Interesting Facts for Visitors to Scotland
Scotland is perched on the outer rim of Europe; Scotland forms the northern part of Great Britain and is about two-thirds the size of England and Wales which occupy the remaining portion. It is surrounded by sea on three sides: to the west and north by the Atlantic Ocean and on the east by the North Sea. Its only land border, that with England, runs for approximately 60 miles (96 km) along the line of the Cheviot Hills. Scotland is a similar size to the Czech Republic and contains the northern third of the land mass of Great Britain. Scotland has over 790 islands with the main areas being the Shetland, Orkney, Inner Hebrides and Outer Hebrides islands.
The capital of Scotland is Edinburgh, one of Europe’s largest financial centres and the hub of the Scottish Enlightenment in the 18th century which transformed Scotland into one of the commercial, intellectual and industrial powerhouses of Europe. It’s largest city Glasgow was once a leading industrial city.
Scotland’s legal system is separate from England, Wales and Northern Ireland. Scotland has maintained its independence with Scots Law, the Scottish education system and the Church of Scotland. This all adds to Scottish culture and the Scottish national identity.
Scotland’s head of state is the monarch of the United Kingdom. Scotland has partial self-government and the Scottish Parliament has legislative authority. Scots Law has three types of court with civil, criminal and heraldic courts being responsible for the administration of justice.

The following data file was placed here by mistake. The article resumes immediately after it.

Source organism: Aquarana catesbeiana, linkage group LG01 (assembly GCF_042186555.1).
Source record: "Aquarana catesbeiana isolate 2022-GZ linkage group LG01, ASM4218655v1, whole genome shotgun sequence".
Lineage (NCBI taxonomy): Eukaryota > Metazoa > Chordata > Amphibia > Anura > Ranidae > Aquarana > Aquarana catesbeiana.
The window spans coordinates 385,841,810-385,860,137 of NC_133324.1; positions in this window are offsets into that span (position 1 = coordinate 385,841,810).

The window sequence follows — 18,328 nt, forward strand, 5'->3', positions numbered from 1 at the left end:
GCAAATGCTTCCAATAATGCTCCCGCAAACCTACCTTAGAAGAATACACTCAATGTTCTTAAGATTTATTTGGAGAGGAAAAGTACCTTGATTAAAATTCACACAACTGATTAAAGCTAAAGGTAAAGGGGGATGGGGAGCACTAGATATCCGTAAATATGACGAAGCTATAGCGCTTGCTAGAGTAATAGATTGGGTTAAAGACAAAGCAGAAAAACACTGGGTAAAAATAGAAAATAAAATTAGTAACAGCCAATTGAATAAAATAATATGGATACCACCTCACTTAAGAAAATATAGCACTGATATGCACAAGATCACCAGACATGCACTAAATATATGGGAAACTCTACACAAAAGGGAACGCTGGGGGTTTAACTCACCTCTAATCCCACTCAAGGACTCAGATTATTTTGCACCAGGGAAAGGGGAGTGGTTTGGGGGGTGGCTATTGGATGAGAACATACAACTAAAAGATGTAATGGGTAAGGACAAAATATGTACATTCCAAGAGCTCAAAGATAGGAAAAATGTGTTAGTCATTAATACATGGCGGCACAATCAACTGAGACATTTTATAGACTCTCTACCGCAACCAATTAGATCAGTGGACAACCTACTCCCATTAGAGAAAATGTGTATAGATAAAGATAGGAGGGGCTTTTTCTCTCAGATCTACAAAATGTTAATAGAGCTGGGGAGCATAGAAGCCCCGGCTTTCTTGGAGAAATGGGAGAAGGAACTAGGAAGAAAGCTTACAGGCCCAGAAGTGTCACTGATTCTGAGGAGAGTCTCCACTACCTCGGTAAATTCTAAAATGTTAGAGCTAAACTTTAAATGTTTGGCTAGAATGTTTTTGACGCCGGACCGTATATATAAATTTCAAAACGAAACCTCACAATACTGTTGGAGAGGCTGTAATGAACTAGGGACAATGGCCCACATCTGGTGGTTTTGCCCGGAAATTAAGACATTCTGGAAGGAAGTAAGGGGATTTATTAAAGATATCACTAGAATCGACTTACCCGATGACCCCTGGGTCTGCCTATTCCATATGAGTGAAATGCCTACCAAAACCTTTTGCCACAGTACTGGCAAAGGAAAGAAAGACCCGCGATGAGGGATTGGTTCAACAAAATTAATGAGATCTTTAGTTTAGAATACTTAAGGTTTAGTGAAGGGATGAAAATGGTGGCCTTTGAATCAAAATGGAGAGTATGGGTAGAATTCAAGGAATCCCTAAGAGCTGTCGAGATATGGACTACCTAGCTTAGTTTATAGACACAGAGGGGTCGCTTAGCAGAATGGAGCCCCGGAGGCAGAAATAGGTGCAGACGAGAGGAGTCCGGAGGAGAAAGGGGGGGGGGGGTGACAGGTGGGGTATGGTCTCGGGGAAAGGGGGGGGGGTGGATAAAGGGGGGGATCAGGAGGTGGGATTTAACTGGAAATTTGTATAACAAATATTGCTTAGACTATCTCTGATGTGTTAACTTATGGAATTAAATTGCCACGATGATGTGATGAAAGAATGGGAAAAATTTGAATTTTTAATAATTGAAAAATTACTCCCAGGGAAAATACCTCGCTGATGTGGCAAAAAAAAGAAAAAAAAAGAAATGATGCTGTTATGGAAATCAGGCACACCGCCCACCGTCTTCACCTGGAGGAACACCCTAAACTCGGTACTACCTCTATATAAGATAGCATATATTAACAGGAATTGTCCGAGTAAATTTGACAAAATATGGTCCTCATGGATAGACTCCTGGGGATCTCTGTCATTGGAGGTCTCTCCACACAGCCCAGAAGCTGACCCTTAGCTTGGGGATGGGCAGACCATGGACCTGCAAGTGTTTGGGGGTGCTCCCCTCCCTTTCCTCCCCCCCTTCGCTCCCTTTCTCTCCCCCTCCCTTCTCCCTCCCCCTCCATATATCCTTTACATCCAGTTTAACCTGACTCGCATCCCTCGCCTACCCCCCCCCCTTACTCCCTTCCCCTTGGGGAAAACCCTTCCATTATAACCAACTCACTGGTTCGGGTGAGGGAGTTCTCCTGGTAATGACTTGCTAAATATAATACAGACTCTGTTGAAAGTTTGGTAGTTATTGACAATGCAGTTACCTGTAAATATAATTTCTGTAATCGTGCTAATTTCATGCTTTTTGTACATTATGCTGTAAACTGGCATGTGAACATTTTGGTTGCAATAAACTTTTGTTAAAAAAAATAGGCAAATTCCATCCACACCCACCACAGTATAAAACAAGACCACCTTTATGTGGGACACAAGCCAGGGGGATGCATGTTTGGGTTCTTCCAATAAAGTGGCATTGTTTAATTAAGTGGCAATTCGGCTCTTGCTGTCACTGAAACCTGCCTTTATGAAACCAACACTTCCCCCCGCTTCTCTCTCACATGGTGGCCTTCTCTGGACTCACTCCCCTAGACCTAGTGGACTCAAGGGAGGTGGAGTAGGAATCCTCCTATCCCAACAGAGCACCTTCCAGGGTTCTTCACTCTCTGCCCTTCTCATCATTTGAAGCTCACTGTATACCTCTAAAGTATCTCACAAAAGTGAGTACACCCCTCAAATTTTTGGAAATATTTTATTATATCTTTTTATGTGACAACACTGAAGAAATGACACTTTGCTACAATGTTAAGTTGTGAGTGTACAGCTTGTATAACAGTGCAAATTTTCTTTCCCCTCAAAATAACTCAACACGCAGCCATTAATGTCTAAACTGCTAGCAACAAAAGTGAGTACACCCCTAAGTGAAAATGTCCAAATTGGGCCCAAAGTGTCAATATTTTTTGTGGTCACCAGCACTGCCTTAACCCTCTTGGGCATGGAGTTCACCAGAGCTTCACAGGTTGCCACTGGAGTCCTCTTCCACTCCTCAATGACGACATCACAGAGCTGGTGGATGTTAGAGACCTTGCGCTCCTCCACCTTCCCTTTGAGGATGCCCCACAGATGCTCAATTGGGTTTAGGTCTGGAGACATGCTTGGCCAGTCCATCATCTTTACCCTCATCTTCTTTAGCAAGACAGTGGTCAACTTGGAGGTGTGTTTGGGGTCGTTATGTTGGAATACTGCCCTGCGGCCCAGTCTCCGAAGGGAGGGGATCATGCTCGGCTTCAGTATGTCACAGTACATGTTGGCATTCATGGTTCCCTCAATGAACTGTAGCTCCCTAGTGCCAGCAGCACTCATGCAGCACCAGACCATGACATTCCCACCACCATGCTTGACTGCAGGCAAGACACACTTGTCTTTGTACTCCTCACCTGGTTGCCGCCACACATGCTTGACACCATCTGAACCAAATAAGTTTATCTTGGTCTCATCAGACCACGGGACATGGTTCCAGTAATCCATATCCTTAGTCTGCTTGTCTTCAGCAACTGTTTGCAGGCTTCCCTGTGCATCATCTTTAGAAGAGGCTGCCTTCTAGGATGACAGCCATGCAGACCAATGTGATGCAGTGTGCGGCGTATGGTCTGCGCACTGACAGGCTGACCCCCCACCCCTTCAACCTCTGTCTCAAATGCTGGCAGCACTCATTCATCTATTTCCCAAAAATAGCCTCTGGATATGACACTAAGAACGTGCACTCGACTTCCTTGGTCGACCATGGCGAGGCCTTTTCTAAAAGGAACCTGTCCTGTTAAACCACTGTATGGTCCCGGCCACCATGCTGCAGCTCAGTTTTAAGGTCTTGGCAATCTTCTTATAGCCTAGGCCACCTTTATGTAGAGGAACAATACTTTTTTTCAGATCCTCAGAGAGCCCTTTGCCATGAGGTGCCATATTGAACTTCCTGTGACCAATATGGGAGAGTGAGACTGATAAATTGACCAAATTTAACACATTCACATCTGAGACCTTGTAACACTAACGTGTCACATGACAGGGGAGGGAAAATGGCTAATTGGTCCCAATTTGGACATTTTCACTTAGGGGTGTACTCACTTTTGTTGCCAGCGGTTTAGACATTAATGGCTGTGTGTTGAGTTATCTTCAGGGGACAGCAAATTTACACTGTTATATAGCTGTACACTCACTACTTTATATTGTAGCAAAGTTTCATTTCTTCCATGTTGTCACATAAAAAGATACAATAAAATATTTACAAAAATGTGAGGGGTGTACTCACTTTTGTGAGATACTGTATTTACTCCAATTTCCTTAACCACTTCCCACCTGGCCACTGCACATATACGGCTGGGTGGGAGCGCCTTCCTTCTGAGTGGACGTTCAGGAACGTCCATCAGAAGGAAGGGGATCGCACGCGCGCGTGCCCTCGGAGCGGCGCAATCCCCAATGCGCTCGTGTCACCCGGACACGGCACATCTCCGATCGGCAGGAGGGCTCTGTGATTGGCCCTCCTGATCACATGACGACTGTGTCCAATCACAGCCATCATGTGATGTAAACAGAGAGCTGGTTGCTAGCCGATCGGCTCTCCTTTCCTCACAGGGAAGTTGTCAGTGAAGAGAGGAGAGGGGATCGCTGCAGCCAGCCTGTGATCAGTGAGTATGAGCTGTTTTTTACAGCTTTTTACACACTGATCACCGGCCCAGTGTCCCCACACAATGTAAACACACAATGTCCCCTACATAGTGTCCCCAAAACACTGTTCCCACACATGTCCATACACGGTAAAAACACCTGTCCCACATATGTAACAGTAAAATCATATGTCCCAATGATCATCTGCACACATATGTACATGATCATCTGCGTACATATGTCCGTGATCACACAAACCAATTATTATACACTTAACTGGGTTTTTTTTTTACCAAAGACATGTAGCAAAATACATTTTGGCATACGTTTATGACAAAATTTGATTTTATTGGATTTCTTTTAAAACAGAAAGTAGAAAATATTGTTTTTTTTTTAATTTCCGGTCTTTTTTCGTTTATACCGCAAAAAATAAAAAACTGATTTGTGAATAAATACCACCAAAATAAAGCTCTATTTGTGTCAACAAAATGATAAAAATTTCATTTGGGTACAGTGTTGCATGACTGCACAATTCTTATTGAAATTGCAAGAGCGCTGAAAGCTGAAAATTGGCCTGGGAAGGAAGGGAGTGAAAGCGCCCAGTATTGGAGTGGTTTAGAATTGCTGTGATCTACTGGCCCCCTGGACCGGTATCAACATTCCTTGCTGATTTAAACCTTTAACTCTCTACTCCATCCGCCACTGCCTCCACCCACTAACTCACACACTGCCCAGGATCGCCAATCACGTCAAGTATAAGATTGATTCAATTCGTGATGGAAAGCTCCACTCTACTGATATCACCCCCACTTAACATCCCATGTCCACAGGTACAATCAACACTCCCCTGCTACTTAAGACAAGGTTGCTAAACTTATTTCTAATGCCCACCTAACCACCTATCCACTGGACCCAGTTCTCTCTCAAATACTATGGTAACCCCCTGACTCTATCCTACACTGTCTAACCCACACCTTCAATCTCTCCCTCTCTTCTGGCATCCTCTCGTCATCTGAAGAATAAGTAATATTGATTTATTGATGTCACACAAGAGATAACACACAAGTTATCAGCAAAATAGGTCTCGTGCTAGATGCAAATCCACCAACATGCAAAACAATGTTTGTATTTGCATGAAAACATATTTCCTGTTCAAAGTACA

Tourism is widely recognised as a key contributor to the country’s economy. Tourists find Scotland's landscape containing dramatic variety, ranging from towering peaks - including the highest mountain in the UK in the north to lush and gently undulating countryside in the south. There are many places to visit within Scotland such as the Stone of Destiny in EdinburghCastle, Loch Ness and its legendary monster and the many castles with and without their ghosts.
Scotland's mountains are amongst its most defining natural features, particularly the Munros, the peaks higher than 3000 feet (914.4 metres) which draw walkers and climbers from throughout the UK and Europe with its beautiful scenery.
Scotland is famed for its mythical monsters, superb angling and inspiration for poets, artists and song-writers. Scotland has produced writers, painters, sculptors, musicians, composers and dancers whose talents have received both national and international acclaim.
Scotland has a rich legacy of strong, unique buildings. Stonework predominates, from the long, low croft houses of the Western Isles to the soft red sandstone that fills the streets of Glasgow. Surrounding countries have also had a substantial influence: some settlements in Orkney and Shetland evoke links with the Norse kingdoms, while the ruined church architecture of the Central Belt and Borders is testimony to a long history of battles with the marauding English.
Scottish music has traditional and modern influences. The great Highland bagpipes, clarsach (hap), fiddle and accordion are traditional instruments. While the traditional forms of dance that are uniquely Scottish, they are known and loved throughout the world have been carried everywhere that the ex-pat Scot settled. The mention of 'Scotland' and 'dance' in the same breath conjures mental pictures of swinging kilts, the 'Highland Fling' and even crossed swords. The stirring sound of the bagpipes is quintessentially Scottish.
The national flag of Scotland is the St Andrews Cross, with St Andrews Day being celebrated on November 30th. Scotland’s floral emblem is the thistle. Visas are not needed to visit Scotland but to study or work there if you are travelling from the USA you will need a visa. You need to apply online on the UK Border Agency website.